Negatives:

1. Agreed, though I haven't had as hard a time as you getting emotionally invested in the comics, for whatever reason.

2. Part of the problem with Predators and Prey is that it was conceived as a kind of ant's view of the garden: Harmony, Kennedy & Satsu, Simone, and Giles & Faith are not in a position to see what the majority of the people see and understand about vampires. This is in principle a reasonable way to present a game-changer, by having different characters see different perspectives on it. The problem is that we never got the big picture view. And since the big picture seems impossible to accept without resorting to magic, well, yes, problem.

3. Yes. To an extent I'd add that it's a bit of a waste of a return of Oz, though that's a very minor point in comparison to everything else. I did like the emotional stuff in Part 3 and some of the other material. The plot is, um, nonsensical, yes.

4. Well said--there's commentary, but what is the commentary?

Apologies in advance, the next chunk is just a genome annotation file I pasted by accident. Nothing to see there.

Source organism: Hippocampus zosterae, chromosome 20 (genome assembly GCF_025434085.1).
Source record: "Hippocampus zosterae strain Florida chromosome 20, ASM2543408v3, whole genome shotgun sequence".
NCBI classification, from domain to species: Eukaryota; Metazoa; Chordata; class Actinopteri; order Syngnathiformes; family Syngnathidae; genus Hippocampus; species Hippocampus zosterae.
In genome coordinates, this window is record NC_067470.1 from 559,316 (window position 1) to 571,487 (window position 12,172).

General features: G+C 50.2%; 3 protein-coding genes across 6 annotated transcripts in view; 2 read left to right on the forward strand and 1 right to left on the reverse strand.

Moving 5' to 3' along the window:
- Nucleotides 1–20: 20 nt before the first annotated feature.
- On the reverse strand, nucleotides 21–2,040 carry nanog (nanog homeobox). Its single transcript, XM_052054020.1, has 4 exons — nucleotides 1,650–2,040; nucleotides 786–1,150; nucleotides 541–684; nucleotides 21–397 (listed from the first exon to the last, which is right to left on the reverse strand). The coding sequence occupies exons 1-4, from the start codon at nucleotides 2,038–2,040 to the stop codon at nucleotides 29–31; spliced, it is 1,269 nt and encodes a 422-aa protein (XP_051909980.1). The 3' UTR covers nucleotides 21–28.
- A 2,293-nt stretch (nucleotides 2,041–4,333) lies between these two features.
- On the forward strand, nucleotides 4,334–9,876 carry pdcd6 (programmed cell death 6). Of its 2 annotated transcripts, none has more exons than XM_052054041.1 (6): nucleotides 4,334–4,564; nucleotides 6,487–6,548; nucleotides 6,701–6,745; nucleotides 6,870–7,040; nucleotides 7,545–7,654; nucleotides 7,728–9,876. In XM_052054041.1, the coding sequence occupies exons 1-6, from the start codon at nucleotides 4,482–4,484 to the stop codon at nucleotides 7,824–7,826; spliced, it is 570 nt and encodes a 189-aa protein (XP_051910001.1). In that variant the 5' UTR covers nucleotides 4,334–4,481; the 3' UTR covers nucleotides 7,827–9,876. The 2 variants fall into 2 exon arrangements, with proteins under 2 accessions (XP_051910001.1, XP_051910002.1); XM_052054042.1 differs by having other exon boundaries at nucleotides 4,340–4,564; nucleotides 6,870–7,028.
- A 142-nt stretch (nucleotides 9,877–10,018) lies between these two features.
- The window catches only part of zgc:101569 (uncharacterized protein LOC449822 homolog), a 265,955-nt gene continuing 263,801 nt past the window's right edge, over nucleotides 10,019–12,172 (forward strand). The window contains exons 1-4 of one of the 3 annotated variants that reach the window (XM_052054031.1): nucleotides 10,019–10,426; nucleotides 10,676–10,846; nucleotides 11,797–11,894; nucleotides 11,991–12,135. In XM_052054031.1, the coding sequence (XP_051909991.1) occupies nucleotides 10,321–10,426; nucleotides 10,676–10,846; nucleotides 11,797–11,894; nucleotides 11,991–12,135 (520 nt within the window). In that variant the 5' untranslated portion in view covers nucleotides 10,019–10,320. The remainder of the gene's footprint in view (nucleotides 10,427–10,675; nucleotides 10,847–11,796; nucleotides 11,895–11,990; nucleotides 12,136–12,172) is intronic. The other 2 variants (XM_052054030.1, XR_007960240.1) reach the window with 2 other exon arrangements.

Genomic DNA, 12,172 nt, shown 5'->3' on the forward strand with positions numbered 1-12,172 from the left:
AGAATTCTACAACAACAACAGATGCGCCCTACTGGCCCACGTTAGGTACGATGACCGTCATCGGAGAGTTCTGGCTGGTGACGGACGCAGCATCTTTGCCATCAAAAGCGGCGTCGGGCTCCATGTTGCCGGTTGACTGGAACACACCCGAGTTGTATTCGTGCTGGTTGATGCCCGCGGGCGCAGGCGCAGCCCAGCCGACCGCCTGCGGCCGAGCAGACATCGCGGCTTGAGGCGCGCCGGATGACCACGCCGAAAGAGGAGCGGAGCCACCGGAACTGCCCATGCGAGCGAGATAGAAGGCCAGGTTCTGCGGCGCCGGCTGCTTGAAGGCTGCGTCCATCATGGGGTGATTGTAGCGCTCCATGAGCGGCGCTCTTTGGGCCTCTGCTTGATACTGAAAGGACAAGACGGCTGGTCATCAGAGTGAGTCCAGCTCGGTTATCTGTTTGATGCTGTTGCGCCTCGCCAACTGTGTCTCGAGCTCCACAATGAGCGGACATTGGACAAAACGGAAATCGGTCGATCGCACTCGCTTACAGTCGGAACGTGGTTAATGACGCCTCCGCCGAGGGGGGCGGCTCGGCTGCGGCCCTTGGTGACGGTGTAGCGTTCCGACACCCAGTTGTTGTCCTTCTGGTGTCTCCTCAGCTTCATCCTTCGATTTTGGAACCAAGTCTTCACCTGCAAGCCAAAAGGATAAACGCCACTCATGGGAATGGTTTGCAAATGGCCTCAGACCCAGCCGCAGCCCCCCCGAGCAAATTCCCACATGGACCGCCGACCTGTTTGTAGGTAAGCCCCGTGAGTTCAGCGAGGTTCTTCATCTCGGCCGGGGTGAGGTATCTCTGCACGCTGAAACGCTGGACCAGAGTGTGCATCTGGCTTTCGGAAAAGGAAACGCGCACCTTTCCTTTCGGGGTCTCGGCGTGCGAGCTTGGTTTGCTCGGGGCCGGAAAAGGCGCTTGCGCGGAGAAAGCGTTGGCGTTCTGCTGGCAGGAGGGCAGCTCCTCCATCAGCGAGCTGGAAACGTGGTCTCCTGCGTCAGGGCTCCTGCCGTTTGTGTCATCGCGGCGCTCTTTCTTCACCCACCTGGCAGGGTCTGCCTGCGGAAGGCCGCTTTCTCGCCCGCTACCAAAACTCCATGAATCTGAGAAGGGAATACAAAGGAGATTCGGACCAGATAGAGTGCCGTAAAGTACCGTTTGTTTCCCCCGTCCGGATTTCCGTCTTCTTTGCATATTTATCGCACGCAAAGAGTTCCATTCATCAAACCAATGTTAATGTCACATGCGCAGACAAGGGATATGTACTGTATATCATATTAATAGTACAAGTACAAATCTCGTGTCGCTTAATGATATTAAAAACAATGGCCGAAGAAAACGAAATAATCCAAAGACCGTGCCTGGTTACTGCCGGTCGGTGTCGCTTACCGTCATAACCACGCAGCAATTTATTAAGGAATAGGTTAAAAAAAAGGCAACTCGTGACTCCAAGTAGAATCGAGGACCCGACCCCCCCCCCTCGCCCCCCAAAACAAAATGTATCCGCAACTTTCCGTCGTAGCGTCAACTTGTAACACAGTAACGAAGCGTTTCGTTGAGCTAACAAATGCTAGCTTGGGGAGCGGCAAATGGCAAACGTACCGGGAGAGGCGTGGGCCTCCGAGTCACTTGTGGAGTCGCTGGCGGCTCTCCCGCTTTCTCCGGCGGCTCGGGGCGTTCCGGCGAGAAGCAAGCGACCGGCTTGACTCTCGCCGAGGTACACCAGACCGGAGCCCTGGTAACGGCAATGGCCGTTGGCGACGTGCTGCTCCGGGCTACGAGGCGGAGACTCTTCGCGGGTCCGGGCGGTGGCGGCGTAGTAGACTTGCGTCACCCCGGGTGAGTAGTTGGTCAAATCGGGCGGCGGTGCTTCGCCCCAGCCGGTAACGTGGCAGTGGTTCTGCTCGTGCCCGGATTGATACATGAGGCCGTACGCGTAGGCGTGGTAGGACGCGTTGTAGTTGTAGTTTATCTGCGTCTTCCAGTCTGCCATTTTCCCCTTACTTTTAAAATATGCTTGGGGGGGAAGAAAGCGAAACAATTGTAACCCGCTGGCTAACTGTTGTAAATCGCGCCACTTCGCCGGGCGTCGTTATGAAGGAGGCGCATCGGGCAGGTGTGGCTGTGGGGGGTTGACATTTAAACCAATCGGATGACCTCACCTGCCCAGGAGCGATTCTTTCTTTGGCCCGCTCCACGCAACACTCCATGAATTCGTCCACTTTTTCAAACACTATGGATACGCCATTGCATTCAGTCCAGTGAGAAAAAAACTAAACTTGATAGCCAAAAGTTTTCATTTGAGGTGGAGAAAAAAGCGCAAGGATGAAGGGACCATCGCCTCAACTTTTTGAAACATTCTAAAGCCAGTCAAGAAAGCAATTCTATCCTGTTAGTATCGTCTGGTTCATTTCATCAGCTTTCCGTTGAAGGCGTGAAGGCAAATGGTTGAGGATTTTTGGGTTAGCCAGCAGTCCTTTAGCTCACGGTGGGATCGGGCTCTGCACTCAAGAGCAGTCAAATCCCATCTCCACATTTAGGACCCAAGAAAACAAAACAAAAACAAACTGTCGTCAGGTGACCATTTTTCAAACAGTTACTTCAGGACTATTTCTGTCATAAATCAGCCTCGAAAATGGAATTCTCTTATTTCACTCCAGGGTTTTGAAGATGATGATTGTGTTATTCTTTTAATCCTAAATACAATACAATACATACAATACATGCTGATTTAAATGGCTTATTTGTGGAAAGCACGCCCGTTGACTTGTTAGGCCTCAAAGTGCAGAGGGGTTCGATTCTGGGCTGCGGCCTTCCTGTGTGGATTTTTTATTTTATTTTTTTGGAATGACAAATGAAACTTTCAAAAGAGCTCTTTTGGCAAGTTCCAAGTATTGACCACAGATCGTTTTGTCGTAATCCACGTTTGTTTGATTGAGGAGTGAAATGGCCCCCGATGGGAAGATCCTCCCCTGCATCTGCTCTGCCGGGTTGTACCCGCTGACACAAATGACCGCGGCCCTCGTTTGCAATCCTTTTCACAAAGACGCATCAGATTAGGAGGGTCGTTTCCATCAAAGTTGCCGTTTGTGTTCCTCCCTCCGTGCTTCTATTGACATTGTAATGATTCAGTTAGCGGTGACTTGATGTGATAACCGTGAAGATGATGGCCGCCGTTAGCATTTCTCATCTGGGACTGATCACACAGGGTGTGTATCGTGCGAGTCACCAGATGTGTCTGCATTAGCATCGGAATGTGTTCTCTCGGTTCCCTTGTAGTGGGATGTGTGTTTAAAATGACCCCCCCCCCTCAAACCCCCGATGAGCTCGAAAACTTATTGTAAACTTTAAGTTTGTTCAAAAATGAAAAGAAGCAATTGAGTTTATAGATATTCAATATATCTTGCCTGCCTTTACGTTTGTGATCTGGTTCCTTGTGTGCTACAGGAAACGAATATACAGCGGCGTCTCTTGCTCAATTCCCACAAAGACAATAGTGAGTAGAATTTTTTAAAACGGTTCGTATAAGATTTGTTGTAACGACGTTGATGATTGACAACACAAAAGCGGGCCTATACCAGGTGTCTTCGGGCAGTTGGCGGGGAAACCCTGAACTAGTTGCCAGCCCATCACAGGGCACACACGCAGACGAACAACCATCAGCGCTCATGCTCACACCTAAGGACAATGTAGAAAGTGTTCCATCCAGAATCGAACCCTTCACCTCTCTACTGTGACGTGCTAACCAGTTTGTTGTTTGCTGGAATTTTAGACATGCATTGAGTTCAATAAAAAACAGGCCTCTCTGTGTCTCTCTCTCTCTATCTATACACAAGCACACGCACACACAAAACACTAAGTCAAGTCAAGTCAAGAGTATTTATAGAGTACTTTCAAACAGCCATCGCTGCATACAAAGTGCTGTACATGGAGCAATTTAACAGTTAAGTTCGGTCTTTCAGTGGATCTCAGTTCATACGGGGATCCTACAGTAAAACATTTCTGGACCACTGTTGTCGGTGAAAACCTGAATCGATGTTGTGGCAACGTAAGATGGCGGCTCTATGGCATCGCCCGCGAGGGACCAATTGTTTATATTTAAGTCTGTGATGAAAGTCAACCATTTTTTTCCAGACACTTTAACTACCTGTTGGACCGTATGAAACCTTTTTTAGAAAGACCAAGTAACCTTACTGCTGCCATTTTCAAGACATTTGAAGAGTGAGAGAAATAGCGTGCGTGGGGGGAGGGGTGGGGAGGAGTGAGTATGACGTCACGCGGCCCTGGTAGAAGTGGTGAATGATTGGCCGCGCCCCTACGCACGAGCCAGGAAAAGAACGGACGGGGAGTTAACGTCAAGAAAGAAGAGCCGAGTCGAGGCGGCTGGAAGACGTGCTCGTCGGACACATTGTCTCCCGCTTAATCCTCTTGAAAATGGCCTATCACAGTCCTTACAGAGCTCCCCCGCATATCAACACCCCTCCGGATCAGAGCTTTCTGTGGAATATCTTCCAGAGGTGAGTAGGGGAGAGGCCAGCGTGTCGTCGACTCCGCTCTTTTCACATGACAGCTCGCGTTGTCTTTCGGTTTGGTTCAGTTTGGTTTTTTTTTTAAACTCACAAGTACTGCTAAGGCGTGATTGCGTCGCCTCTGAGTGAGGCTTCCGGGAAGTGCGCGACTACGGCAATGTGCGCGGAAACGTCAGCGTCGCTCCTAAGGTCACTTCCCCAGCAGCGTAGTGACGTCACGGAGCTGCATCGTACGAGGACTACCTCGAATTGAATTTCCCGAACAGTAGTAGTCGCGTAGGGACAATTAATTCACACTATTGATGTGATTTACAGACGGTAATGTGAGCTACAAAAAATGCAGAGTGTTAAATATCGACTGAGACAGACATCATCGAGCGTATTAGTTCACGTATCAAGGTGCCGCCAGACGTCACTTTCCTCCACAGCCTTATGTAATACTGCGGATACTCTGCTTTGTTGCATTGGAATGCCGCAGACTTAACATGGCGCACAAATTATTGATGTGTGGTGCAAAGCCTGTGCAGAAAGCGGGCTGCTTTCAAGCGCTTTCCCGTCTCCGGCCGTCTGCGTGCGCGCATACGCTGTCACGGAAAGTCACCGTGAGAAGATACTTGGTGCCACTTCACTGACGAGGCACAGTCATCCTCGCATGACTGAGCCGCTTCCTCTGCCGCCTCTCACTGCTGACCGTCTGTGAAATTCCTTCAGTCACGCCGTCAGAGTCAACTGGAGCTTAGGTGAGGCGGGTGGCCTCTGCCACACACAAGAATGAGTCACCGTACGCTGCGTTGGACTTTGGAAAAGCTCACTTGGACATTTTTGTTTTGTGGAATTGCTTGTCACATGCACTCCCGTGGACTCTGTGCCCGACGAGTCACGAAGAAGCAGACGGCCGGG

5. Pretty much.

6. I think aycheb has mentioned the idea that Angel, having seen Connor die in AtF (yes, yes, I don't want it to be canon either, but go with it) would willingly remake him in heaven rather than have to watch him perish again. And certainly Angel did it before. The problem is that without a reference to this, it's way too big a fanwank for me to get on board with it. I think Angel is often wrong, and he killed Connor 1.0 to get Connor 2.0 before, but I couldn't see him killing perfectly good Connor 2.0 even if he got Connor infinity.0 to work with.

7. I don't really get it either.
local_max on May 28th, 2010 06:46 pm (UTC)
As a final point: the issues that Joss himself has written, LWH, ABH, ABS, ToYL, Turbulence, and the Willow one-shot, may have problems and may have judgment mistakes. But I found all of them very dense, interesting, true to the characters and the created world. So for me personally, I am expecting that even if it doesn't save the season from the last two or three arcs plotwise, I will at least enjoy Joss' final arc. This alone is helping me look forward to it and keeping me cautiously optimistic.
(no subject) - 2maggie2 on May 28th, 2010 07:20 pm (UTC) (Expand)
(no subject) - mikeda on May 28th, 2010 11:03 pm (UTC) (Expand)
aychebaycheb on May 28th, 2010 10:05 pm (UTC)